No you made your own definition of what is required to qualify as someone being religious, that's why it's a fallacy.

 

I know what being religious is, just because you guys as it often happens seem to have ended up reading the wrong side of religion doesn't mean my definition of religion is broken, its rock solid, universal and objective.

 

Some definitions of God (which not all sects agree on) are androgynous, but that does not mean that if people do not believe God is androgynous they are not religious.

 

People within a religion often quarrel with each other due to their ignorance but the wise know the truth and they don't see any differences in various sects and they know the disagreement are mainly due to ignorance rather than contradictions in the scriptures.

 

That people saw different disciples of Christ as representing different teachings was addressed by Paul himself, in the 1st letter to the Corinthians: (1 Cor 1:10–18)

 

I appeal to you, brothers, in the name of our Lord Jesus Christ, that all of you agree with one another so that there may be no divisions among you and that you may be perfectly united in mind and thought. My brothers, some from Chloe's household have informed me that there are quarrels among you. What I mean is this: One of you says, "I follow Paul"; another, "I follow Apollos"; another, "I follow Cephas(Peter)"; still another, "I follow Christ."

 

Is Christ divided? Was Paul crucified for you? Were you baptized into the name of Paul? I am thankful that I did not baptize any of you except Crispus and Gaius, so no one can say that you were baptized into my name. (Yes, I also baptized the household of Stephanas; beyond that, I don't remember if I baptized anyone else.) For Christ did not send me to baptize, but to preach the gospel — not with words of human wisdom, lest the cross of Christ be emptied of its power.

- Saint Paul, The Apostle

These different sects keep hearing the secrets of the Kingdom of God but they don't see or understand it and hence they quarrel but for one who has become one with Christ knows how to reconcile all these different views in an unified harmony based an a theological move.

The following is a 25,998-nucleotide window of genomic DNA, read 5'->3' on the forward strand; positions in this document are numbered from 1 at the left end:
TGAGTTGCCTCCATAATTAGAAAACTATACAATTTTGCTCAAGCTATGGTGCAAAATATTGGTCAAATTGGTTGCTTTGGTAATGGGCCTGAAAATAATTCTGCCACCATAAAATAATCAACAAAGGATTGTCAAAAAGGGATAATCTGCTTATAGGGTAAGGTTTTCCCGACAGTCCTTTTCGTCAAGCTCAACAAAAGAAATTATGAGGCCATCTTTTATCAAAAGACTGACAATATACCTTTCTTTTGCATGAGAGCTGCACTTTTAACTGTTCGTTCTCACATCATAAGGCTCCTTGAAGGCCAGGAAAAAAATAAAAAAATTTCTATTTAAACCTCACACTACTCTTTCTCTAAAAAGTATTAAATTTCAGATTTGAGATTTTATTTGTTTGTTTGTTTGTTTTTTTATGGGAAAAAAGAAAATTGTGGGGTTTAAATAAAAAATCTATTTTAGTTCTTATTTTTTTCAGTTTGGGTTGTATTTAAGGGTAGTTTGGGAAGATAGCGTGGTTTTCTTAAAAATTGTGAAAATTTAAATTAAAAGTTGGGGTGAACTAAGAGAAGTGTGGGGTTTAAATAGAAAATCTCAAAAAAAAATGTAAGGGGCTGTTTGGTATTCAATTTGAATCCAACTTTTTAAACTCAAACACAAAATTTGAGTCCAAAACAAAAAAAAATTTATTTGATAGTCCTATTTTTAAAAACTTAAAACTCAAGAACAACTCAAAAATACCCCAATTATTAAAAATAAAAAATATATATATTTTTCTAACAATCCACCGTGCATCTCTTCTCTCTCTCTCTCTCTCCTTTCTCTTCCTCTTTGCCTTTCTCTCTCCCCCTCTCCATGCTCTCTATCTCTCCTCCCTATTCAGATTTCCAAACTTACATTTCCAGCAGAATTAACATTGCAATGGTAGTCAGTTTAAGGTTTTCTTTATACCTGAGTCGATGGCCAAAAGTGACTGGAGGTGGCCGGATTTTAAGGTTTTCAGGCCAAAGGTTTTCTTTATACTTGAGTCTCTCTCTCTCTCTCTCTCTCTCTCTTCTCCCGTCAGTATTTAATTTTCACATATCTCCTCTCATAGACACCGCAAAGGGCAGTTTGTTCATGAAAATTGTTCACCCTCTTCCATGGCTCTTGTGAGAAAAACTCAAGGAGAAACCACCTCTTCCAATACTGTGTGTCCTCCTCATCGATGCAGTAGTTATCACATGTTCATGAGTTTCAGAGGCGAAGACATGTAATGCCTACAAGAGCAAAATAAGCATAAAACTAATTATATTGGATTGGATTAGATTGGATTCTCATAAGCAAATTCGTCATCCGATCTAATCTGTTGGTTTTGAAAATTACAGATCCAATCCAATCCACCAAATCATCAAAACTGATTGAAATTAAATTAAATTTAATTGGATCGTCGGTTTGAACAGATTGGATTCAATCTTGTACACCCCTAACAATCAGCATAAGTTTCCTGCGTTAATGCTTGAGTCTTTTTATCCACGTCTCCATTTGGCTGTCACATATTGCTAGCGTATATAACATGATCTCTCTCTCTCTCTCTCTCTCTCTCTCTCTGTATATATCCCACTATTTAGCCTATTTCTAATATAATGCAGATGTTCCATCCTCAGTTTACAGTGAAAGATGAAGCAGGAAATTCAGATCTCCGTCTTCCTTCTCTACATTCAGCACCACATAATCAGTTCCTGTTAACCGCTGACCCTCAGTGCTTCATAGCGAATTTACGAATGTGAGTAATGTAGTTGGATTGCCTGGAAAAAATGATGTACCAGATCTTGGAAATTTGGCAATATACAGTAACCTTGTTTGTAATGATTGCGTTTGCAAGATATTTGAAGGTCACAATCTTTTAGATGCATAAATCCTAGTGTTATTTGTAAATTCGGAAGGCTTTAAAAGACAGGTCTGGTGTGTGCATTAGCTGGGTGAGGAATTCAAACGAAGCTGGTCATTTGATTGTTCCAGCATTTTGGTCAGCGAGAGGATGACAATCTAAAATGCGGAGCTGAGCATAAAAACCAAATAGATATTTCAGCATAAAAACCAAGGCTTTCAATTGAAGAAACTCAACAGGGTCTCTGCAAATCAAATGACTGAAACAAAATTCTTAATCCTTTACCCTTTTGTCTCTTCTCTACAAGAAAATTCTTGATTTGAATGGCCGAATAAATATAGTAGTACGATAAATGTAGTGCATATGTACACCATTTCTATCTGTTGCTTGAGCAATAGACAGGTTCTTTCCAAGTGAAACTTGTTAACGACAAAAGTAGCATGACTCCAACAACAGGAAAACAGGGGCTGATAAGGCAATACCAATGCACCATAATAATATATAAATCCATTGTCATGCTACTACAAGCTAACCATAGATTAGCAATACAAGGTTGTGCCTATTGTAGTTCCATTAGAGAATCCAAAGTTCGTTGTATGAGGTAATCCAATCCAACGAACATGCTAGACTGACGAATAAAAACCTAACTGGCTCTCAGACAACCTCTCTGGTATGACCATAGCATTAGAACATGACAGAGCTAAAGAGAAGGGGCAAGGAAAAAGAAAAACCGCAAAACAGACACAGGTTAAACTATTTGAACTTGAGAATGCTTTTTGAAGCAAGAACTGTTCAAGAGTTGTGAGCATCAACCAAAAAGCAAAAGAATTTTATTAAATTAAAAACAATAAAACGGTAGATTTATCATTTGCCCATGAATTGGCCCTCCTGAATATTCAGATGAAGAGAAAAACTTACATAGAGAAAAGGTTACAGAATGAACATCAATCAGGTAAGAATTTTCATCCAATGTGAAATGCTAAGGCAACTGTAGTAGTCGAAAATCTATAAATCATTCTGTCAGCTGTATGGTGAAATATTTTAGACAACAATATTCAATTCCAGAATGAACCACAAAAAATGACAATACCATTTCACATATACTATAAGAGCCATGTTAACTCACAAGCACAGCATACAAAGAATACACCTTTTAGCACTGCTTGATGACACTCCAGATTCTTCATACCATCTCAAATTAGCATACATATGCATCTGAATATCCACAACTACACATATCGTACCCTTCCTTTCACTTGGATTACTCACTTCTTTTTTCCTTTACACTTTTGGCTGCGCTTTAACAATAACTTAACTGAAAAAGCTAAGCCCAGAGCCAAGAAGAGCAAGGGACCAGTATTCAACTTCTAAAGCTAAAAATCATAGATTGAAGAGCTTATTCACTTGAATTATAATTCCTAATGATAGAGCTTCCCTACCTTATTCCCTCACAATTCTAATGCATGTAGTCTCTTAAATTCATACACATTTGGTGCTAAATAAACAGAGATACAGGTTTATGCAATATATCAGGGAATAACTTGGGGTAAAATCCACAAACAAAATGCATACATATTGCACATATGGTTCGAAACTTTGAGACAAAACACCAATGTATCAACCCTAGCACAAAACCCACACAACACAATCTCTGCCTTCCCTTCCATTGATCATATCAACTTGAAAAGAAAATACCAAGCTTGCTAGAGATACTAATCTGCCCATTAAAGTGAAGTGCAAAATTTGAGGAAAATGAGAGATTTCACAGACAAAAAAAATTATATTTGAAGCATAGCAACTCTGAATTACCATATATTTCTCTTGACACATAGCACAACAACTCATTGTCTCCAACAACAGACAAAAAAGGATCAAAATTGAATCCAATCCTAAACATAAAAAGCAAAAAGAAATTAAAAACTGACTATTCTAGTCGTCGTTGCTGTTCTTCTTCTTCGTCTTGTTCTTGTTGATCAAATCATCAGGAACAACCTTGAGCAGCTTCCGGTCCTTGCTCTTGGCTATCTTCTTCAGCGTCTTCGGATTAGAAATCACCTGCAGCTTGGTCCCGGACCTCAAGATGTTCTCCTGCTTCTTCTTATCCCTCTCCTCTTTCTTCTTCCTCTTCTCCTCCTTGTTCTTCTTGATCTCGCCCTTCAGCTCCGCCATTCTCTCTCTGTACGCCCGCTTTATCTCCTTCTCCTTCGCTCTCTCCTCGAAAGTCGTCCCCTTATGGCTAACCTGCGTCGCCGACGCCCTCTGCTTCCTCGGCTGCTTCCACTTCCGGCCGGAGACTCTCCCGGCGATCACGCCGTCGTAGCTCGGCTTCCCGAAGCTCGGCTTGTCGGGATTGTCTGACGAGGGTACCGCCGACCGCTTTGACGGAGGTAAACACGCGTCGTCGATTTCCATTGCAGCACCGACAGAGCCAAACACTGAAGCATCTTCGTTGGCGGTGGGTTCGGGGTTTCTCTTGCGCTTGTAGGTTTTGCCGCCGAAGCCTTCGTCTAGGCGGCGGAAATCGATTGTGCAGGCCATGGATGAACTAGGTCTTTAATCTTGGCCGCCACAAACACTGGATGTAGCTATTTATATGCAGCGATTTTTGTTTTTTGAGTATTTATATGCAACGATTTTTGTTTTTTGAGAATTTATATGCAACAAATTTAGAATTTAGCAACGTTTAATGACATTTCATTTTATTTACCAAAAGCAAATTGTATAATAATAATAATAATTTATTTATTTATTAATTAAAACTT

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I call bs on you guys for defending acts of fundamentalists as being all right and justifiable

 

I call bs on a strawman that characterizes anyone's arguments here as defending the acts of fundamentalists. I didn't see the point of reading further than this. Bearing false witness is sin, or so I'm told.

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I hope you also get the idea where I'm coming from. My definition of Judaism is the correct definition of what constitutes the traditional core values and beliefs of Judaism.

 

Come on Immortal, your definition of Judaism? Can you not see how twisted this is becoming?

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The truth about religion is one of the most encompassing things people should know

about, if it's texts are not divinely inspired rules and guidance, then they would be the greatest fraud

perpetrated on mankind ever. Then how accurate to the truth are these texts compared to the

to the intelligence of a creator, there's only one truth and every religion has it's own different belief's,

they can't all be right. From a stand point of belief systems or religion the closest to the truth is the